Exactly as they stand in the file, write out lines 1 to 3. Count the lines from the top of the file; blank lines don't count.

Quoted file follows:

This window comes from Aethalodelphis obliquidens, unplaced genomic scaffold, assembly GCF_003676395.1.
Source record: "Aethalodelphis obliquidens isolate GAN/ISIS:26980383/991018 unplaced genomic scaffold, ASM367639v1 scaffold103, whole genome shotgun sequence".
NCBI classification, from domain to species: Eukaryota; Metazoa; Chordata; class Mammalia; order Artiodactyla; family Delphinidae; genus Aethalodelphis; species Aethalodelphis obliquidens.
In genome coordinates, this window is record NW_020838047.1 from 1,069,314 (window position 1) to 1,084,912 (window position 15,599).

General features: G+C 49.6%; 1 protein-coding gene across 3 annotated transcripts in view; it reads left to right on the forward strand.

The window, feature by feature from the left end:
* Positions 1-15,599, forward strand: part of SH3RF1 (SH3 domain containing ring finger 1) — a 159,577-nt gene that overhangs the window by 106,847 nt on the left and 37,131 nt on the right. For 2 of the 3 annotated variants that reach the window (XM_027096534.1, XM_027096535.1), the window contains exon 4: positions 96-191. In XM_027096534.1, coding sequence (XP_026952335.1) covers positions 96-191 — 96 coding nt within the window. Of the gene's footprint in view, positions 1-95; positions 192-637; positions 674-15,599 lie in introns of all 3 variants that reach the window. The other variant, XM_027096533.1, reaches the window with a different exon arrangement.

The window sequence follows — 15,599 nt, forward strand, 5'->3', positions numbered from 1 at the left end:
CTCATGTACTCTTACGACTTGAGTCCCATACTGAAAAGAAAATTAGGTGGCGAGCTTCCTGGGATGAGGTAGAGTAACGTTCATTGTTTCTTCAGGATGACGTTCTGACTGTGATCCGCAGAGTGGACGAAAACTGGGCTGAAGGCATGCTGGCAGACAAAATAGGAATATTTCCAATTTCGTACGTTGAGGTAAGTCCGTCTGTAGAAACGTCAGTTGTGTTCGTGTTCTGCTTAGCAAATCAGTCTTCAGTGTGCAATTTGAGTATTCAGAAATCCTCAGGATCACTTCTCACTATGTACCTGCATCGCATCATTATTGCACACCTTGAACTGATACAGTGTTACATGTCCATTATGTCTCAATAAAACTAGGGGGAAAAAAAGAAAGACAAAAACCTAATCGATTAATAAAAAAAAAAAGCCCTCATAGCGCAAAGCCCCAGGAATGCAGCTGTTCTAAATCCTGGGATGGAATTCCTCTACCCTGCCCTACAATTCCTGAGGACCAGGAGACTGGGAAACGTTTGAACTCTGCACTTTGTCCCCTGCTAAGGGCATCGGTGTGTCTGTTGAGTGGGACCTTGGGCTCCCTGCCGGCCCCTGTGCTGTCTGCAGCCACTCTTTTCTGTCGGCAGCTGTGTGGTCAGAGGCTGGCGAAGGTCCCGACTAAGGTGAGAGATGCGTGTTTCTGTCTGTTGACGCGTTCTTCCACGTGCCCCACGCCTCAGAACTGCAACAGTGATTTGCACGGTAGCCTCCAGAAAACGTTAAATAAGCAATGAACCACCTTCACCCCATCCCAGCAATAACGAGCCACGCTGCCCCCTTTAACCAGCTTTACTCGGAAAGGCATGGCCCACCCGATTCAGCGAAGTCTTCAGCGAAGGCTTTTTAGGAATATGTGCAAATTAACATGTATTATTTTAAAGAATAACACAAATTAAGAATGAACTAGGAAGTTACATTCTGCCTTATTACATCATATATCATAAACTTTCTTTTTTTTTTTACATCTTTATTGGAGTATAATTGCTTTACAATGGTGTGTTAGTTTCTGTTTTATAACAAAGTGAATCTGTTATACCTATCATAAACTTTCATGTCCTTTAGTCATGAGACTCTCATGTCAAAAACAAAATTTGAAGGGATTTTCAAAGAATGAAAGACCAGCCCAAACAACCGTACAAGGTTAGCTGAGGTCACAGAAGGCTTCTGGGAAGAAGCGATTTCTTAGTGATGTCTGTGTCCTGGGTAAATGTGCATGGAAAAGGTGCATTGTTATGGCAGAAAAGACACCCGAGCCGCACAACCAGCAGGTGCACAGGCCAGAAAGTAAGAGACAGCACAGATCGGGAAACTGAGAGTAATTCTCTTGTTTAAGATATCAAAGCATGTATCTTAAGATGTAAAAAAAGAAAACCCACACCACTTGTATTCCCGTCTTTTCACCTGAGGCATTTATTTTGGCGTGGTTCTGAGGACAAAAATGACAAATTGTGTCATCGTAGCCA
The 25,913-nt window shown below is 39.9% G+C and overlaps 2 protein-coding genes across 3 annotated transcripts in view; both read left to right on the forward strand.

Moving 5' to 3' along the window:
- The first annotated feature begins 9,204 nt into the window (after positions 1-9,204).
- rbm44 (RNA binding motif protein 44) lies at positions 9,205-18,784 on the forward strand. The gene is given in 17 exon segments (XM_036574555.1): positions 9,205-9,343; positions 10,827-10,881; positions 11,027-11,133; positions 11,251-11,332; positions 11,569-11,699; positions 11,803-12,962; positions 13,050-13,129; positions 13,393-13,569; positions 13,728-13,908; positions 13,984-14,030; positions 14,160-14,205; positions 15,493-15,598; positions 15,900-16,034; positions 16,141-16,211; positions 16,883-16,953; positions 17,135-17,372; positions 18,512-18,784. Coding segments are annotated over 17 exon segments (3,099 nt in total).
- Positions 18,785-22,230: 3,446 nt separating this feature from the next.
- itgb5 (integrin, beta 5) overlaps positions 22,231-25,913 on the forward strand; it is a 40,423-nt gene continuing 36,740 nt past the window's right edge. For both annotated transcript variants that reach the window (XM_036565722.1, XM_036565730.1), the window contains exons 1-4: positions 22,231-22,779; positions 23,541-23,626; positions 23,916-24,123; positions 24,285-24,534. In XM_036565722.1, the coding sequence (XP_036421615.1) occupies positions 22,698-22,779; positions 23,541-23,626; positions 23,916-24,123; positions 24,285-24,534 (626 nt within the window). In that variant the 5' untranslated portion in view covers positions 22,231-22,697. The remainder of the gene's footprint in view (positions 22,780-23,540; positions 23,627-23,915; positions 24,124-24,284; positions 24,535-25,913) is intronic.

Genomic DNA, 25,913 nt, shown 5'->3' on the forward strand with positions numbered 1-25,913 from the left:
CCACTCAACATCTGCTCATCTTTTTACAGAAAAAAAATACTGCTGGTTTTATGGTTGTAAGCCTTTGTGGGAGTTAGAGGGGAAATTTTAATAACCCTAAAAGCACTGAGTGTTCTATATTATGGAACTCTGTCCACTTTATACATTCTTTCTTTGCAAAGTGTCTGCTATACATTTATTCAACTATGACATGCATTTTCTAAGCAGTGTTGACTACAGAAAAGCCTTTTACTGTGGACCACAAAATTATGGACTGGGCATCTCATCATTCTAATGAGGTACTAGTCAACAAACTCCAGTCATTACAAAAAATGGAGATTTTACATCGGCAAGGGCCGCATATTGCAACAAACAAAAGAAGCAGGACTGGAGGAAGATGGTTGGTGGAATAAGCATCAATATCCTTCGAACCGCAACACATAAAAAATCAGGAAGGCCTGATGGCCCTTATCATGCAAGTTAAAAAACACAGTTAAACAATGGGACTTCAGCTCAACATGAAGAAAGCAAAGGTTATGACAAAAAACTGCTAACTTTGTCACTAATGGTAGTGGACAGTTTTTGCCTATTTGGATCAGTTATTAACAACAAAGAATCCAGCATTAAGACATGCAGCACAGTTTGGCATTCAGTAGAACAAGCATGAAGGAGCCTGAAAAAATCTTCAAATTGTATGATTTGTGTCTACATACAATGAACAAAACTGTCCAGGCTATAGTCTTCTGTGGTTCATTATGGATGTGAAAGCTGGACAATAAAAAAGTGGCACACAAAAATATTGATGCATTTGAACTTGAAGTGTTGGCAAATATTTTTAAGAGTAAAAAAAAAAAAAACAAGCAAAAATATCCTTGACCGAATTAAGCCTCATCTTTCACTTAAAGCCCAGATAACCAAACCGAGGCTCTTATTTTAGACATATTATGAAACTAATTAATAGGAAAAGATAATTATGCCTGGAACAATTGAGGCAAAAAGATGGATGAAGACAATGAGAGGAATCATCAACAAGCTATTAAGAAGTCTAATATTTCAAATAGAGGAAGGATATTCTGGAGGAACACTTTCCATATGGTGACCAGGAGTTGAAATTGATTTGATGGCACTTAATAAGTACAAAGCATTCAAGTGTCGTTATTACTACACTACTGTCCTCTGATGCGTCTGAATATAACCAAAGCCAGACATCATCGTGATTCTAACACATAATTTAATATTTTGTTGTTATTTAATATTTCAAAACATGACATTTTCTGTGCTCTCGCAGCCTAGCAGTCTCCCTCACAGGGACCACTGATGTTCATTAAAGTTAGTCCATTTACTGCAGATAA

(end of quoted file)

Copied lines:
This window comes from Aethalodelphis obliquidens, unplaced genomic scaffold, assembly GCF_003676395.1.
Source record: "Aethalodelphis obliquidens isolate GAN/ISIS:26980383/991018 unplaced genomic scaffold, ASM367639v1 scaffold103, whole genome shotgun sequence".
NCBI classification, from domain to species: Eukaryota; Metazoa; Chordata; class Mammalia; order Artiodactyla; family Delphinidae; genus Aethalodelphis; species Aethalodelphis obliquidens.